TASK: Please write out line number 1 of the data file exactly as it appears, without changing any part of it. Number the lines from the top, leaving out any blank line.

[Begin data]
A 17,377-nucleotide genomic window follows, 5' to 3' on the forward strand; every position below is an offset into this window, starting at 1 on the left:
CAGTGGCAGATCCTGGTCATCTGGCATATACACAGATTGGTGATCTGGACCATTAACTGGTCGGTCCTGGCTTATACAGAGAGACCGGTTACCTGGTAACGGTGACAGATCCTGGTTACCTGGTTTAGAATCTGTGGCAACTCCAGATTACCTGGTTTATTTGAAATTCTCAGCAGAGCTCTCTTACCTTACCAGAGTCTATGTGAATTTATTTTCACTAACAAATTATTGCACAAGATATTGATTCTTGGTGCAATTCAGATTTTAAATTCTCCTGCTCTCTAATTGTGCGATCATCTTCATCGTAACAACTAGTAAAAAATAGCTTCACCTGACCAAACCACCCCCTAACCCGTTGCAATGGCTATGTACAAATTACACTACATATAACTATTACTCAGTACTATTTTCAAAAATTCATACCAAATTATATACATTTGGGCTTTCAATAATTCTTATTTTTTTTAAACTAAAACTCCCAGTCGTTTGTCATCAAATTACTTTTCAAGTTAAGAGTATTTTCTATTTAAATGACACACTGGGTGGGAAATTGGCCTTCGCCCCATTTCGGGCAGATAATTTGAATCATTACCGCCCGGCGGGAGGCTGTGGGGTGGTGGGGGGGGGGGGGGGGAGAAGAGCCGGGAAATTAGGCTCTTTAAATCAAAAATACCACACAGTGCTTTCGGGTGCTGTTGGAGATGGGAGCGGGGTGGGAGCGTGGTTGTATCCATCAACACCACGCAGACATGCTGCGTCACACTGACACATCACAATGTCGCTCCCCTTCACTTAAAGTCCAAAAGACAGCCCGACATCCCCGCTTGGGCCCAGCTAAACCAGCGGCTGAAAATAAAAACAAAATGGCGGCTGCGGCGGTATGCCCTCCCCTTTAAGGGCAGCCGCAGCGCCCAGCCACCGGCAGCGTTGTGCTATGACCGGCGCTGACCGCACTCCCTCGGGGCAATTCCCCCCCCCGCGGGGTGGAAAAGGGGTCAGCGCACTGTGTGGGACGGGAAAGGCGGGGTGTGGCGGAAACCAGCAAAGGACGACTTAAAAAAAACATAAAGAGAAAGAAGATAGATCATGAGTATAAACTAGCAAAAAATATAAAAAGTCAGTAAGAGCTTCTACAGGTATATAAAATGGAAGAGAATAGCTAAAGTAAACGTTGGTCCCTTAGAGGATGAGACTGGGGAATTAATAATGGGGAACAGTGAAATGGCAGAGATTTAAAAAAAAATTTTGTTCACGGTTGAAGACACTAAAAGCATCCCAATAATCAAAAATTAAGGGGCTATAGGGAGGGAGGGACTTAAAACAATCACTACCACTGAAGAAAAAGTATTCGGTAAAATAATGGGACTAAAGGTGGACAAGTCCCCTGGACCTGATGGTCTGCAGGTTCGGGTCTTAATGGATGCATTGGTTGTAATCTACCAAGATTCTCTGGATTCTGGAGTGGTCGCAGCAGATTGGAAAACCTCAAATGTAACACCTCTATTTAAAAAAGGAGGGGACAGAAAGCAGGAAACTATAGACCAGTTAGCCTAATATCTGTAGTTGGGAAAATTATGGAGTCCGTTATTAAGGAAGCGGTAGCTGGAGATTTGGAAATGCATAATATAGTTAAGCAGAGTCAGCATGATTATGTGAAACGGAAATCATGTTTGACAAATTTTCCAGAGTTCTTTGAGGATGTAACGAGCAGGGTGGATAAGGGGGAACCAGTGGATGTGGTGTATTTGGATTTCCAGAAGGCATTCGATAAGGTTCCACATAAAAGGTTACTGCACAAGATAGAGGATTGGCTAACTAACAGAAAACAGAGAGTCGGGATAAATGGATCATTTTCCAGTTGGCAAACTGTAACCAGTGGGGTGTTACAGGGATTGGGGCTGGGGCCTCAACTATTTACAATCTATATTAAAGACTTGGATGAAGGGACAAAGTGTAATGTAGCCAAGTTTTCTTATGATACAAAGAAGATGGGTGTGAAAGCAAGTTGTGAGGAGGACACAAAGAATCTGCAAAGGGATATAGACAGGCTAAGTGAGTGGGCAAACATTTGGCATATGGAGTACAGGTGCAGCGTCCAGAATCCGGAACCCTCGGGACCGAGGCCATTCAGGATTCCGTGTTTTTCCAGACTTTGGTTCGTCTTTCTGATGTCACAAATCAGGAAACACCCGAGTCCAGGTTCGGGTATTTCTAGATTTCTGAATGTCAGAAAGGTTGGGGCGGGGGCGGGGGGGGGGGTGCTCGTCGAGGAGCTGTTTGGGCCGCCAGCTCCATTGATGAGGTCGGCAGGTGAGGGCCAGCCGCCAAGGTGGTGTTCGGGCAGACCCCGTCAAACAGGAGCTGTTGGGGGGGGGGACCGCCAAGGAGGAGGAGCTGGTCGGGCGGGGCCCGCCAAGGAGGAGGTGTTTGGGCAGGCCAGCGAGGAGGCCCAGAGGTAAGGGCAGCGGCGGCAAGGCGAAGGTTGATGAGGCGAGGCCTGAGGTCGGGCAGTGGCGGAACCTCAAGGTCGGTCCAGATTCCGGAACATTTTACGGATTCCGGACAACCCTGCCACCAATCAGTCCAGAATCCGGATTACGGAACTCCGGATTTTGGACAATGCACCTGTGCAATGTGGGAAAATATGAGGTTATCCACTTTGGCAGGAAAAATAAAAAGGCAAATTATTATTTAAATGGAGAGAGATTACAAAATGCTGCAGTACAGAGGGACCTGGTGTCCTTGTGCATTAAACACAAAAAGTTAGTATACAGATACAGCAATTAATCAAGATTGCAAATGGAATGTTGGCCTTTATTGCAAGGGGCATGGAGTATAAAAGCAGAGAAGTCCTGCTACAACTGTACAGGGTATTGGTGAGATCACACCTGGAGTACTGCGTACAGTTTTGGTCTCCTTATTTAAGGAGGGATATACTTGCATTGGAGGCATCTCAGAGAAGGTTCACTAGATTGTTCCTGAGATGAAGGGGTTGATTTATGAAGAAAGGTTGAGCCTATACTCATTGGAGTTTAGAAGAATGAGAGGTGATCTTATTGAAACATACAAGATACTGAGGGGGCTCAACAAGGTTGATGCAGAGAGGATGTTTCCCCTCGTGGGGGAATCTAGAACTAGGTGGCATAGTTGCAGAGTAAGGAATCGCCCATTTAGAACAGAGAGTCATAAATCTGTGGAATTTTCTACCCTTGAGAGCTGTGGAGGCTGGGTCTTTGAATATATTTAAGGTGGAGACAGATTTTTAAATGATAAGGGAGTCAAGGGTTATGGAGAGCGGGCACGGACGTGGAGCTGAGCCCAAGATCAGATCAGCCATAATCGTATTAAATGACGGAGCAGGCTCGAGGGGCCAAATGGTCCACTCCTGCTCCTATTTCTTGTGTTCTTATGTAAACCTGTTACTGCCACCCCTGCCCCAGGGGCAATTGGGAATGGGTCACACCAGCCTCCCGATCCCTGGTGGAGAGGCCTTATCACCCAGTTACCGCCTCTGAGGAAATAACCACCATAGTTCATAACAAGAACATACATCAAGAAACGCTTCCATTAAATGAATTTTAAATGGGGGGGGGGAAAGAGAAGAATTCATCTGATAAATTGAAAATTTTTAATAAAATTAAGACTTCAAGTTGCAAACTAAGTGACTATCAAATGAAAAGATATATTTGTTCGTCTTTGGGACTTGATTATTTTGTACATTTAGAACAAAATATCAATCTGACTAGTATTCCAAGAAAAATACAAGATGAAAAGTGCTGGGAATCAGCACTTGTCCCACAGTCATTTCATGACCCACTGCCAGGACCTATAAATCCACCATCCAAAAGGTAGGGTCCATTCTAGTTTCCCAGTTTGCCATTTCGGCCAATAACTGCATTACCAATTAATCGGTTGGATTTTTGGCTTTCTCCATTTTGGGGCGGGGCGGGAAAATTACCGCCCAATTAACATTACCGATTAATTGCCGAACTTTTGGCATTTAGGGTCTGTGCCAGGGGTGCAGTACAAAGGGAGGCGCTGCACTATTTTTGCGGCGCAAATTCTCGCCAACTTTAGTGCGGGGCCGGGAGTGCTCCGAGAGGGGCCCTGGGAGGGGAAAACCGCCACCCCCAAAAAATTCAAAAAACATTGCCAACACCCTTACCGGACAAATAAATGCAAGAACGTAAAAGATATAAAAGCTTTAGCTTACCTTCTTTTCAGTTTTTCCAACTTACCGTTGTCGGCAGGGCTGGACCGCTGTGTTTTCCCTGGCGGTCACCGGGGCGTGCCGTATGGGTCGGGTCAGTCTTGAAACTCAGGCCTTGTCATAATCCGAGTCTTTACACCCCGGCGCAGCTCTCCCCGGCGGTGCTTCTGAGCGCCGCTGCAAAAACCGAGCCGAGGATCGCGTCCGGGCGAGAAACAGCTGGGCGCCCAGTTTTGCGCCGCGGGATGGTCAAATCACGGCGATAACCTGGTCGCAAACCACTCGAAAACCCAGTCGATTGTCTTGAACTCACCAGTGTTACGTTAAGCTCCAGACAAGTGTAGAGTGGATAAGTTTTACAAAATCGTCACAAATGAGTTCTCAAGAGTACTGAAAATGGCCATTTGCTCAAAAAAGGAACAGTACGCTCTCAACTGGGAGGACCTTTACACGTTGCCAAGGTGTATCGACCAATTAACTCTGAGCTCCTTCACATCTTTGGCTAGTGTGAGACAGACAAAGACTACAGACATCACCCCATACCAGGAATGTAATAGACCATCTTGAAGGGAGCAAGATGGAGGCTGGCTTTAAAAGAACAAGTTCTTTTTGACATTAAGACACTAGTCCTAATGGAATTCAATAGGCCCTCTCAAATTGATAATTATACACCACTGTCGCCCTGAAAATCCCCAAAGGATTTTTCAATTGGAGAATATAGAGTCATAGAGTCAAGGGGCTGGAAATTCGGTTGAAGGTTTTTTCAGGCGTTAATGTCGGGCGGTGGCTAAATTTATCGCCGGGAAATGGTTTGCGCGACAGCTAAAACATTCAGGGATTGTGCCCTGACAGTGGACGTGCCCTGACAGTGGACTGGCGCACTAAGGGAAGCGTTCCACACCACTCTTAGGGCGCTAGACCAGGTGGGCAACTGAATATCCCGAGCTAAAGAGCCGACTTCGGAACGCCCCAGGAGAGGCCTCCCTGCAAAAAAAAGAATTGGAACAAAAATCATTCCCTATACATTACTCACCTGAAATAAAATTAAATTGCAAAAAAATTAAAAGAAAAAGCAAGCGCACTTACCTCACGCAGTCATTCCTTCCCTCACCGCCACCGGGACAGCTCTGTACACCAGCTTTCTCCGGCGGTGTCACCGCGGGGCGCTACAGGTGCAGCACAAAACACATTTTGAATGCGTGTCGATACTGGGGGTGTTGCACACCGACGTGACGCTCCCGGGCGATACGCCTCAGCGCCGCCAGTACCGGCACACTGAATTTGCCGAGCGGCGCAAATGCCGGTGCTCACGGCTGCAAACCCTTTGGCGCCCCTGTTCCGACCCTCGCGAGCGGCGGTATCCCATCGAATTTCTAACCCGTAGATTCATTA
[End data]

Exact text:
A 17,377-nucleotide genomic window follows, 5' to 3' on the forward strand; every position below is an offset into this window, starting at 1 on the left: